I used to care quite a bit about project structure in applications. Trying to enforce logical layering through physical projects, I would start off a project by defaulting to building an app with at least two projects, if not more. Something like:
- Data Access
- etc etc
I’ve since moved completely away from this sort of project structure, mostly because it can devolve into arguments about what the right dependency directions are and so on. But for most systems I’ve seen, deciding about project structure is a waste of time and energy. Folders are just fine for layering, and you can always introduce projects when the need arises.
Instead, I LOVE the project structure of RaccoonBlog:
So what’s the project structure here? None!
Instead of layering using project structure, we just use folders. The domain model is in the Models folder. Infrastructure components are in the Infrastructure folder. Dogs and cats, living together, mass hysteria! Insane, right? Not at all.
Flatten your layers
What really makes this work is that there are no pointless abstractions like repositories or even DI containers to get in the way. It’s not a simple application, but it’s not terribly complex either.
One of the reasons why this works well is that the underlying architecture (RavenDB) clearly separates reads from writes. Writes go against aggregates realized as documents, and reads are clearly separated into RavenDB indexes. When your data access layer clearly separates things out this way, it makes it much easier to build a layered architecture on top without needing to resort to enforcement via projects. It’s called the “pit of success”.
So what does a typical action look like? Let’s look at the action displaying posts:
*gasp* It’s data access directly in the controller! Where’s the repository? Who cares! This query is used in one and exactly one place, this one controller action. Any common query methods are abstracted into extension methods (the WhereIsPublicPost method).
This action is perfectly testable, as RavenDB supports an embedded mode. And it won’t force us to create repositories that are essentially violations of both the Interface Segregation Principle and command-query separation principle.
By eliminating unnecessary abstractions, we don’t have to invent physical layering to support those abstractions. I never liked the repository pattern, but my desire to abstract things forced me into building things like Query objects to abstract the above query. I argue that abstracting the above action merely obfuscates with indirection.
What about ViewModels? There’s a purpose-built ViewModel folder to hold those. What about infrastructure-specific usages/extensions? Inside the Infrastructure folder we have those extensions for each 3rd-party component in its own folder.
Explicit component usage
One mistake I see teams make over and over again is trying to abstract components. I find it OK to put facades in front of things like 3rd-party web services, but when it comes to infrastructure components, there’s really no need to abstract.
In the method above, RavenDB is used directly inside the controller action. If we wanted to move this code somewhere else, we would need to invent an abstraction to do so, likely a repository. Why misdirect? Just consume the component directly, so that you have the full usage of the component at hand, and you don’t tie one hand behind your back by pretending important and valuable features don’t exist.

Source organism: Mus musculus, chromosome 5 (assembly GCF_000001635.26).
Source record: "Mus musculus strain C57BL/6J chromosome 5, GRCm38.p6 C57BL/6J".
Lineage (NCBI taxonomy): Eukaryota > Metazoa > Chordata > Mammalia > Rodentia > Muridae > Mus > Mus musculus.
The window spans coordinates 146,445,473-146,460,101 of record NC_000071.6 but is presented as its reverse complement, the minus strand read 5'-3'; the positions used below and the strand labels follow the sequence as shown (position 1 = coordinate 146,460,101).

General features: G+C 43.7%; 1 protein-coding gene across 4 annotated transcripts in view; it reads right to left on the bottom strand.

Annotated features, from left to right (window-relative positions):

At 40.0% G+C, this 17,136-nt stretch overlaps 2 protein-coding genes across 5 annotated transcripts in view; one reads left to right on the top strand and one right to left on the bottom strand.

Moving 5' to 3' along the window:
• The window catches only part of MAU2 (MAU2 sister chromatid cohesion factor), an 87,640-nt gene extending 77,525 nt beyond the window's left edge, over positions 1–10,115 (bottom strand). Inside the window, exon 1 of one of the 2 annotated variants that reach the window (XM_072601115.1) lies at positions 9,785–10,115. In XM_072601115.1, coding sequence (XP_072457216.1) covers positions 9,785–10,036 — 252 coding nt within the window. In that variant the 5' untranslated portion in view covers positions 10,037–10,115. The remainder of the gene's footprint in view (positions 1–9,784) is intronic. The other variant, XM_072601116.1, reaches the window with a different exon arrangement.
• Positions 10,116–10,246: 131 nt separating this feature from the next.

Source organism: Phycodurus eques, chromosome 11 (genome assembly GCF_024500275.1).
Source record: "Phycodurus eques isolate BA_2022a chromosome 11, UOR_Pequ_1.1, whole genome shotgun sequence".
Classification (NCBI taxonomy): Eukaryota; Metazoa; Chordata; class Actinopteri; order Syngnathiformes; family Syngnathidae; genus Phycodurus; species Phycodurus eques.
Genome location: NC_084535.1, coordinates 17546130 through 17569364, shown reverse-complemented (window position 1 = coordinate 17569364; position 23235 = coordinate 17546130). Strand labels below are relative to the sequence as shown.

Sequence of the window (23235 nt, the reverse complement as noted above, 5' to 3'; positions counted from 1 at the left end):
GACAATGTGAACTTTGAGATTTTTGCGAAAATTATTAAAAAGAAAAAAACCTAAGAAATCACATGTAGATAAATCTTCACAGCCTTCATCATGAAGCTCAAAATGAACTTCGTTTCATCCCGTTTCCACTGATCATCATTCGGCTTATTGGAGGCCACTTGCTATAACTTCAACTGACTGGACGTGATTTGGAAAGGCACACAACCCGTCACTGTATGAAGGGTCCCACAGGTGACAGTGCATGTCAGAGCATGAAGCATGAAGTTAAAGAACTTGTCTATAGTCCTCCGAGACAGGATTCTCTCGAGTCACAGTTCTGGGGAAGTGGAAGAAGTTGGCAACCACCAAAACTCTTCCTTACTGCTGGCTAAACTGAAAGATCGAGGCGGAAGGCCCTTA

Where this falls down is when a component doesn’t support a given layering/architecture. But even with NHibernate, I just use the ISession directly in the controller action these days. Why make things complicated?
Even worse would be to put an abstraction around ISession and pretend NHibernate doesn’t exist. That’s a quick path to a lot of additional infrastructure code where you have to re-invent features already present in your 3rd-party component.
However, if using the 3rd-party component is difficult (like ADO.NET code), then by all means provide a façade. Defer abstraction decisions until the need presents itself, and you’ll find yourself with a much more flexible application.
When complexity arises
This approach goes a long way until your application actually has enough complex behavior to warrant additional layering. We have two options here:
- Reduce complexity in requirements
- Realize complexity explicitly in your model
If your application is complex, you might be able to work to reduce the complexity in the actual requirements. This is the ideal solution, as complexity in business requirements is often a smell for the need for simplicity. I often see this when business owners can’t explain a feature to me the same way twice.
If that fails, model the complexity explicitly. This is where techniques in the DDD book and patterns books help. It’s still a flat structure, but I might have to do a little more organization to keep rules separate from the rest of the application.
And if two applications need to use the same code, then by all means, introduce projects to share!
Layering versus structure
For me, it all comes down to logical versus physical architecture. Architectural styles aren’t project structure layouts. They’re simply a way to describe roles, responsibilities, and layers. Forcing ourselves into project structures and component ignorance just gives rise to more and more code needed to prop up our invented abstractions.
So check out RaccoonBlog, enjoy its elegance and simplicity. You might disagree with certain decisions, but it’s certainly easy to understand, extend and evolve.
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